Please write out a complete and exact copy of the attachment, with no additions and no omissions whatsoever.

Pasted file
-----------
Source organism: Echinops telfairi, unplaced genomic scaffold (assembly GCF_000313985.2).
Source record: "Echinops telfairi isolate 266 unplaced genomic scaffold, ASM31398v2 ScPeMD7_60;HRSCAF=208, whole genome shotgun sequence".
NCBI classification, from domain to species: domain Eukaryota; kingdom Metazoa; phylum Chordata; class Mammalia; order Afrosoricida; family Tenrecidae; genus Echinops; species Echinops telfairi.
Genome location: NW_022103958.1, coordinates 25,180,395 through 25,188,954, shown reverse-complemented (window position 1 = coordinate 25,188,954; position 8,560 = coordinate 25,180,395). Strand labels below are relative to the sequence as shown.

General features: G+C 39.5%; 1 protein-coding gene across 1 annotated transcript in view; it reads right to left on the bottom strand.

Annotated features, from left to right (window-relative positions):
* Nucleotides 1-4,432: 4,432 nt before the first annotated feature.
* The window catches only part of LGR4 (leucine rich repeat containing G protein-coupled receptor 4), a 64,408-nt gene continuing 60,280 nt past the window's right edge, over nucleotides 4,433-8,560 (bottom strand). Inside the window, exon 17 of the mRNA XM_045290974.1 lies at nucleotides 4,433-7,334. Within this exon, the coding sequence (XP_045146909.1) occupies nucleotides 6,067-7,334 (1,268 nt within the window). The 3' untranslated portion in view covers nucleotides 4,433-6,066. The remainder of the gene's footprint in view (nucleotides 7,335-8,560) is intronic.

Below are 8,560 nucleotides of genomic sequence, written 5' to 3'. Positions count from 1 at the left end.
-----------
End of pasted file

Source organism: Echinops telfairi, unplaced genomic scaffold (assembly GCF_000313985.2).
Source record: "Echinops telfairi isolate 266 unplaced genomic scaffold, ASM31398v2 ScPeMD7_60;HRSCAF=208, whole genome shotgun sequence".
NCBI classification, from domain to species: domain Eukaryota; kingdom Metazoa; phylum Chordata; class Mammalia; order Afrosoricida; family Tenrecidae; genus Echinops; species Echinops telfairi.
Genome location: NW_022103958.1, coordinates 25,180,395 through 25,188,954, shown reverse-complemented (window position 1 = coordinate 25,188,954; position 8,560 = coordinate 25,180,395). Strand labels below are relative to the sequence as shown.

General features: G+C 39.5%; 1 protein-coding gene across 1 annotated transcript in view; it reads right to left on the bottom strand.

Annotated features, from left to right (window-relative positions):
* Nucleotides 1-4,432: 4,432 nt before the first annotated feature.
* The window catches only part of LGR4 (leucine rich repeat containing G protein-coupled receptor 4), a 64,408-nt gene continuing 60,280 nt past the window's right edge, over nucleotides 4,433-8,560 (bottom strand). Inside the window, exon 17 of the mRNA XM_045290974.1 lies at nucleotides 4,433-7,334. Within this exon, the coding sequence (XP_045146909.1) occupies nucleotides 6,067-7,334 (1,268 nt within the window). The 3' untranslated portion in view covers nucleotides 4,433-6,066. The remainder of the gene's footprint in view (nucleotides 7,335-8,560) is intronic.

Below are 8,560 nucleotides of genomic sequence, written 5' to 3'. Positions count from 1 at the left end.